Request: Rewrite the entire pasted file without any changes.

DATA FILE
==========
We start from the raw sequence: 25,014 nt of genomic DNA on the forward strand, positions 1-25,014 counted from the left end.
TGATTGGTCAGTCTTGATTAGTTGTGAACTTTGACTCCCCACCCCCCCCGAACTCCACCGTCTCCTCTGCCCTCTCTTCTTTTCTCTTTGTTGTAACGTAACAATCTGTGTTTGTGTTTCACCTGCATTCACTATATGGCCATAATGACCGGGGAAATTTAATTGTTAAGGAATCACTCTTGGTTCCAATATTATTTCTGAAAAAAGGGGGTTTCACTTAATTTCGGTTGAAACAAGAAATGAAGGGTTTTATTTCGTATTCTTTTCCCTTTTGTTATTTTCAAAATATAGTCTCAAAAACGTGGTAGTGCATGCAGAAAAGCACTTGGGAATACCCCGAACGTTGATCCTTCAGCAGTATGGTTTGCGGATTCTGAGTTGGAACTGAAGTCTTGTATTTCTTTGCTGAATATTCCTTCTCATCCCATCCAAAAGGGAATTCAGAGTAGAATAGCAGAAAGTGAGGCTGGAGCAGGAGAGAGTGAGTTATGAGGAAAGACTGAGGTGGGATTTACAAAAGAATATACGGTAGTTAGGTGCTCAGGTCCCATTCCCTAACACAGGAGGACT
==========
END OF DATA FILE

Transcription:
We start from the raw sequence: 25,014 nt of genomic DNA on the forward strand, positions 1-25,014 counted from the left end.
TGATTGGTCAGTCTTGATTAGTTGTGAACTTTGACTCCCCACCCCCCCCGAACTCCACCGTCTCCTCTGCCCTCTCTTCTTTTCTCTTTGTTGTAACGTAACAATCTGTGTTTGTGTTTCACCTGCATTCACTATATGGCCATAATGACCGGGGAAATTTAATTGTTAAGGAATCACTCTTGGTTCCAATATTATTTCTGAAAAAAGGGGGTTTCACTTAATTTCGGTTGAAACAAGAAATGAAGGGTTTTATTTCGTATTCTTTTCCCTTTTGTTATTTTCAAAATATAGTCTCAAAAACGTGGTAGTGCATGCAGAAAAGCACTTGGGAATACCCCGAACGTTGATCCTTCAGCAGTATGGTTTGCGGATTCTGAGTTGGAACTGAAGTCTTGTATTTCTTTGCTGAATATTCCTTCTCATCCCATCCAAAAGGGAATTCAGAGTAGAATAGCAGAAAGTGAGGCTGGAGCAGGAGAGAGTGAGTTATGAGGAAAGACTGAGGTGGGATTTACAAAAGAATATACGGTAGTTAGGTGCTCAGGTCCCATTCCCTAACACAGGAGGACT